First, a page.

Diagnosing Bipolar Disorder
Thirty years ago, bipolar disorder—a mental illness characterized by deep mood swings from mania to depression—went widely unrecognized. But since the mid-'90s, thanks largely to greater awareness and research, the number of adults being treated for the condition has nearly doubled. Now the trend may be going too far, with so many people being diagnosed that some experts fear bipolar disorder is becoming the new catchall disease. A recent study suggests this may be the case.
After re-examining 145 men and women who said they'd been diagnosed with bipolar disorder, researchers at Brown Medical School and Rhode Island Hospital found that more than half (57 percent) were misdiagnosed. "We believe a number of these people were suffering instead from major depression and a personality disorder, such as borderline, whose characteristic mood swings can be mistaken for bipolar," says Mark Zimmerman, MD, lead author of the study. One possible reason for this, he says, is the fact that "we have very good drugs for bipolar disorder but no clear-cut medications for these other personality disorders. Doctors, and even some patients, may look to bipolar disorder because it's something that's easier to treat."
Kay Redfield Jamison, PhD, a leading researcher in the field and author of An Unquiet Mind, the 1995 best-selling memoir about her own struggle with the disorder, points out that many people remain undiagnosed but also agrees with Zimmerman: "Anytime an illness comes along for which there's an effective treatment—and it's naïve to think the pharmaceutical industry, which spends a lot of money educating doctors, hasn't had some influence on this—there's going to be a tendency for more people to be diagnosed with that condition for a while."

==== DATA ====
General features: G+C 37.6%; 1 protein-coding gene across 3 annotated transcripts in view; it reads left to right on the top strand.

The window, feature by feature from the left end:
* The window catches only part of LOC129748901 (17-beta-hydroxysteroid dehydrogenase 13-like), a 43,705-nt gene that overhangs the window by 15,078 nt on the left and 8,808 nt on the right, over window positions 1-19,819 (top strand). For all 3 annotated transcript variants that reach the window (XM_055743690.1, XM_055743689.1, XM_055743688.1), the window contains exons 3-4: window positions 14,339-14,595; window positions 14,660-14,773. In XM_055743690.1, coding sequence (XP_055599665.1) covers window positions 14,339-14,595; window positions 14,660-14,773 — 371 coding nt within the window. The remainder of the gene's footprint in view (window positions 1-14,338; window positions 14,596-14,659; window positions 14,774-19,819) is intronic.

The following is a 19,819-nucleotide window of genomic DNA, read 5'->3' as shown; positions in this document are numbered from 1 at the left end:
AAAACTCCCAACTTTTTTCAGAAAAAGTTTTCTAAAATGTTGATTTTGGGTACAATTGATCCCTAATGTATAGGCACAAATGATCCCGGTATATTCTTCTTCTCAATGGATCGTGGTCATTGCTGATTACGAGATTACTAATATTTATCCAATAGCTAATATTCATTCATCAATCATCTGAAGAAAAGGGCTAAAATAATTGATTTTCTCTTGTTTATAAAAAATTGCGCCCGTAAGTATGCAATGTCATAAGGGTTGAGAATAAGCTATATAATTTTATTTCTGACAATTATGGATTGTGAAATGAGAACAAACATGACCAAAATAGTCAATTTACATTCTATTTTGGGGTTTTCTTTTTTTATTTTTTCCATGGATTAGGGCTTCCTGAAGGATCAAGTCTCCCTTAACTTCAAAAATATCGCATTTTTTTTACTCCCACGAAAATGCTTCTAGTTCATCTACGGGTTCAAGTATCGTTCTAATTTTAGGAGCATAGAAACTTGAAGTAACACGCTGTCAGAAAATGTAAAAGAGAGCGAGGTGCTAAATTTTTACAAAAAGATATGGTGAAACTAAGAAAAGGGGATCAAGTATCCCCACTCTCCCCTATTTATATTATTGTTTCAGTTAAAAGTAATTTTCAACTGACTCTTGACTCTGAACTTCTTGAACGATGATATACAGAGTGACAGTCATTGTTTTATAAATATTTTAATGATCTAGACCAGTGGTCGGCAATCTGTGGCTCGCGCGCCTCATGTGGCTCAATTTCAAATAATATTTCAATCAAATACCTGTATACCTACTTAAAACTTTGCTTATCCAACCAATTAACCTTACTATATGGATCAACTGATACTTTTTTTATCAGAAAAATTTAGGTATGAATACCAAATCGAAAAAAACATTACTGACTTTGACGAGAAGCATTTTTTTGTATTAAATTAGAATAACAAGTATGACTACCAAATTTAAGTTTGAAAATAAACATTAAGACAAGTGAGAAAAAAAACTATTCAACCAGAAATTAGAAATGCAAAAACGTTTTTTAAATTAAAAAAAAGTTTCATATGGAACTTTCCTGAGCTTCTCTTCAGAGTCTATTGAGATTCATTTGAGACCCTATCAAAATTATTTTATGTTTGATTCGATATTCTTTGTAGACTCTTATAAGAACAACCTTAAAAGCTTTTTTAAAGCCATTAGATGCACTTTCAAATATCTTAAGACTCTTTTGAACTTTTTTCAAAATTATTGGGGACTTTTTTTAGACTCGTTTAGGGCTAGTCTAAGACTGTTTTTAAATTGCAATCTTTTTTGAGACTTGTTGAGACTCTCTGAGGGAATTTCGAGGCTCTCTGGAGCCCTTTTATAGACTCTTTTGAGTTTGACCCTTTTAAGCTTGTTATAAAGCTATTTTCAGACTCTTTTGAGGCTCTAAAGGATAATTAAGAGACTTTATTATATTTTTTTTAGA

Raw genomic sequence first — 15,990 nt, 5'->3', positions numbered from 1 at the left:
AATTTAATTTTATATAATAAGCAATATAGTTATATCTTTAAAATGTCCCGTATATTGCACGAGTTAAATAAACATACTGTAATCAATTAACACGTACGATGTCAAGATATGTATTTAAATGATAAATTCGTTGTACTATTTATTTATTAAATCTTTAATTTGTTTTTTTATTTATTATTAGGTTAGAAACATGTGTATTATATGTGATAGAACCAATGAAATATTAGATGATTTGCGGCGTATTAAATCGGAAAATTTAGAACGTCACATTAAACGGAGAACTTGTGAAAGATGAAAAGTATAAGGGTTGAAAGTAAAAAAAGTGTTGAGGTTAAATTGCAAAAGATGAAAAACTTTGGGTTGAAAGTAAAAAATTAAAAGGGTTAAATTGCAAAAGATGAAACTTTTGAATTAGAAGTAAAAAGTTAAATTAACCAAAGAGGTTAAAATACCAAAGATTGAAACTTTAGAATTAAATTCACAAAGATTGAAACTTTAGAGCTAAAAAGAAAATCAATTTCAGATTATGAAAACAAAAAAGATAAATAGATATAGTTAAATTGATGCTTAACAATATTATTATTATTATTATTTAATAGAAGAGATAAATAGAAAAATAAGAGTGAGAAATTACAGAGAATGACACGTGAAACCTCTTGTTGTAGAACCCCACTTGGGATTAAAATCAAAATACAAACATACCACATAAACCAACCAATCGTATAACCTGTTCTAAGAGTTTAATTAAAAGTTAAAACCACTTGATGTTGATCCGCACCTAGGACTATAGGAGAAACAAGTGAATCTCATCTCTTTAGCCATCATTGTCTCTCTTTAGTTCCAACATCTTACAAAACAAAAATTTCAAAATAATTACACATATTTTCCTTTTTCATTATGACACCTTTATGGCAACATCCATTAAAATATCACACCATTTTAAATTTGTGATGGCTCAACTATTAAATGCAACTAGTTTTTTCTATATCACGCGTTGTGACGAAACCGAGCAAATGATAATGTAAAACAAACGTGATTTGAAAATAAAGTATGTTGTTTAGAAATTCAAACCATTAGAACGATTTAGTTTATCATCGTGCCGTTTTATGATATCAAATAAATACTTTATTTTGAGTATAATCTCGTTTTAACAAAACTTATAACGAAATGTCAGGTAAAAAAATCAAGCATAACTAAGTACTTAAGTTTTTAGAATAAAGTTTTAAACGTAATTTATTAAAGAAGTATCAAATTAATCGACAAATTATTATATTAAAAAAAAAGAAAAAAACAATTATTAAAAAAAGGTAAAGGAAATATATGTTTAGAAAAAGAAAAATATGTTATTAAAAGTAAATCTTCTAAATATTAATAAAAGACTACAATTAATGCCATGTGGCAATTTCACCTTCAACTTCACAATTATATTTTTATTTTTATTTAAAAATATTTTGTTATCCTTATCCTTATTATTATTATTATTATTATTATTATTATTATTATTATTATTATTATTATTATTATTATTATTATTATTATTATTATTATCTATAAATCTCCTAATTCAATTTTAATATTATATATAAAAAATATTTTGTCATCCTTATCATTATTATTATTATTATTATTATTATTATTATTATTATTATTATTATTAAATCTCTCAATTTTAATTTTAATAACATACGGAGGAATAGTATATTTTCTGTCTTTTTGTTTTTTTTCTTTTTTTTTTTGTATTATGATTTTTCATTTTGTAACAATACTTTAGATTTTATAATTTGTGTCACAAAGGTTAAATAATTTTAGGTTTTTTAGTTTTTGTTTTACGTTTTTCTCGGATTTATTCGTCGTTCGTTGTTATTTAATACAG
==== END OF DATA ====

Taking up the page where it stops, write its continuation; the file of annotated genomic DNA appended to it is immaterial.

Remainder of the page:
To help avoid a misdiagnosis, Jamison advises evaluation by a psychiatrist or psychologist. That doctor should follow the specific criteria listed in the Diagnostic and Statistical Manual of Mental Disorders (DSM-IV) and be willing to go through the list with the patient and explain why her or his symptoms fit this diagnosis and not something else, says Zimmerman. (You can take a preliminary screening yourself, at DBSalliance.org.) Also make sure a family member is present. "This is essential," says Jamison, "because someone who is depressed won't remember that they were ever manic." If you're not satisfied with your clinician's answers, get a second opinion.